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England set to lift mandatory mask-wearing and social distancing rules

Boris Johnson said today that Step 4 will proceed, but it is yet to be confirmed whether it will still happen on 19 July.

coronavirus-mon-jul-5-2021 Source: PA

UK PRIME MINISTER Boris Johnson has confirmed that all legal coronavirus restrictions will end at ‘Step 4′ of the Government’s plan to ease England’s lockdown, which is expected to be on 19 July.

Johnson said that the government will no longer be making it a legal requirement that people have to wear masks in certain settings, but is asking that the public make a personal judgement on when it is appropriate for masks to be used.

“We will change the basic tools we have used to control human behaviour. We will move away from legal restrictions and allow people to make their own informed decisions about how to manage the virus,” he said.

This in particular has been criticised heavily; with the Royal College of Nursing saying that the “government will regret the day it sent the wrong signal for political expediency”, and opposition leader Kier Starmer calling the announcement “reckless”. 

It will be decided next Monday 12 July whether Step 4 will proceed on 19 July, depending on the latest data. Under Step 4 of England’s plan:

  • There will be no limits on social contact, meaning the end of the orders such as the “rule of six” and restrictions on guests at weddings and mourners at funerals.
  • Legal requirement to wear face coverings will be lifted, although guidance will suggest people might choose to do so in “enclosed and crowded places”.
  • All remaining businesses will be able to reopen, including nightclubs, while capacity caps will be lifted and bars and restaurants will no longer be restricted to table service.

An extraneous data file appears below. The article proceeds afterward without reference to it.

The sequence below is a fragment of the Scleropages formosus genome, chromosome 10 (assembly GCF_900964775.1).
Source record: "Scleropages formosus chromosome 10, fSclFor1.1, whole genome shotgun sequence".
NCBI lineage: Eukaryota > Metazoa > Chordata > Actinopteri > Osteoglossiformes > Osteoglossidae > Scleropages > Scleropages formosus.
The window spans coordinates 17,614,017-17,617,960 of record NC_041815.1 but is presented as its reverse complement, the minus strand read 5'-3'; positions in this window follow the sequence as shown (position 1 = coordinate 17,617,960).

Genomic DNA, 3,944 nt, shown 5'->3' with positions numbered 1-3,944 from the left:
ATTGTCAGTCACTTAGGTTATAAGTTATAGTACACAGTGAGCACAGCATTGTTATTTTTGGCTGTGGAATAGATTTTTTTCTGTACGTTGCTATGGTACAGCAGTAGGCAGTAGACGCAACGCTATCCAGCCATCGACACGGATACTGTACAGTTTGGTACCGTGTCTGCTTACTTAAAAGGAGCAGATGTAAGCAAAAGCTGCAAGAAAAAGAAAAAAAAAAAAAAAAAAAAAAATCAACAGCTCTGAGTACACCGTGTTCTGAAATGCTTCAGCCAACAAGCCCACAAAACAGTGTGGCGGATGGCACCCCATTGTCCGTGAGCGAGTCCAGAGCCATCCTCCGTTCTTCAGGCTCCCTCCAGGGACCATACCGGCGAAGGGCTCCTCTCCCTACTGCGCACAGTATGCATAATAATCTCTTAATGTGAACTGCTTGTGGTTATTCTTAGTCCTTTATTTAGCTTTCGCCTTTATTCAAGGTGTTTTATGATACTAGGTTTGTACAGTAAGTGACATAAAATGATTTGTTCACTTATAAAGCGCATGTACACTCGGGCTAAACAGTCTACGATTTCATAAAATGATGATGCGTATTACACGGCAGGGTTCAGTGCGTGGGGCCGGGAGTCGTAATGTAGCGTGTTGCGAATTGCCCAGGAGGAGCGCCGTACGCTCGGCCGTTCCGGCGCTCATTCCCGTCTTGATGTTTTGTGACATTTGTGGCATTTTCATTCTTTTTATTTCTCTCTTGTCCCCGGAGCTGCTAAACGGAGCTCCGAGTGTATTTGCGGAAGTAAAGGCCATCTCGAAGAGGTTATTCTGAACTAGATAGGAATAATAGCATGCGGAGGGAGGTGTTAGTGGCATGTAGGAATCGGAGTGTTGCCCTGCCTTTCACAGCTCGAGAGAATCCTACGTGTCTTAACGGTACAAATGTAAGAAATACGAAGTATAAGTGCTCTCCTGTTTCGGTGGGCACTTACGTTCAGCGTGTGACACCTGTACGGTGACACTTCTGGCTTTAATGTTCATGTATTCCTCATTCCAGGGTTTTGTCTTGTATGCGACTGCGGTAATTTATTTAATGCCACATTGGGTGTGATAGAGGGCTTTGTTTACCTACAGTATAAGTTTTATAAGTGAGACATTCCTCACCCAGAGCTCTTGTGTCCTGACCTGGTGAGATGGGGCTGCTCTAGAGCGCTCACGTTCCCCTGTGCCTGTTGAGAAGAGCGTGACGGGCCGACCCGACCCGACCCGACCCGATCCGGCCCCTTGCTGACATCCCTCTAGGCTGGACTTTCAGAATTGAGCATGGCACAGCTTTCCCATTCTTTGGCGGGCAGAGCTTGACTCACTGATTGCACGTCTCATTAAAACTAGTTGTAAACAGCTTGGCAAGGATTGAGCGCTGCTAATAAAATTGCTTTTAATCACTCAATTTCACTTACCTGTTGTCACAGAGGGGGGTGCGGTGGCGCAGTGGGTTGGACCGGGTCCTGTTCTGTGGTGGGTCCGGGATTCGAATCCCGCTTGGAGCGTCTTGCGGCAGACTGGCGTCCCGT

• The British Government will no longer instruct people to work from home.
  • The “one metre plus” rule on social distancing will be lifted except in specific circumstances such as at the border, where guidance will remain to keep passengers from red and amber list countries from mingling with other travellers.
  • The limit on named care home visitors will be lifted but infection control measures will remain in place.
  • There will be no compulsory use of Covid status certification – so-called domestic ‘vaccine passports’ – although firms will be able to voluntarily use the system.
  • The gap between vaccine doses for under-40s will be reduced from 12 weeks to eight, meaning that all adults will have the opportunity to be double-jabbed by mid-September.

In response to a question on masks, England’s CMO Chris Whitty said that there were three scenarios in which he would still wear a face mask: when in a crowded situation indoors, when required to by an authority, and if someone else was uncomfortable with him not wearing a mask.

Johnson said this evening that the pandemic is “far from over” and will not be over by 19 July, with a potential 50,000 cases detected a day by that date. 

He told the Downing Street press conference: “We’re seeing rising hospital admissions and we must reconcile ourselves sadly to more deaths from Covid.

In these circumstances we must take a careful and a balanced decision. And there’s only one reason why we can contemplate going ahead to step four in circumstances where we’d normally be locking down further, and that’s because of the continuing effectiveness of the vaccine rollout.

The UK’s Chief Scientific Adviser Patrick Vallance said at the press conference that the vaccines had “weakened” the link between getting Covid and hospitalisations and deaths, but that it had only been weakened, and not completely broken.

Johnson said the expectation remains that by 19 July every adult in the UK will have had the offer of a first dose of a coronavirus vaccine and two-thirds will have had a second dose.

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The Prime Minister said that it was a case of ‘now or next year’ in relation to a full reopening:

“And we must be honest with ourselves that if we can’t reopen our society in the next few weeks, when we will be helped by the arrival of summer, and by the school holidays, then we must ask ourselves ‘when will we be able to return to normal?’

“And to those who say we should delay again – the alternative to that is to open up in winter when the virus will have an advantage, or not at all this year.”

With reporting from the Press Association.

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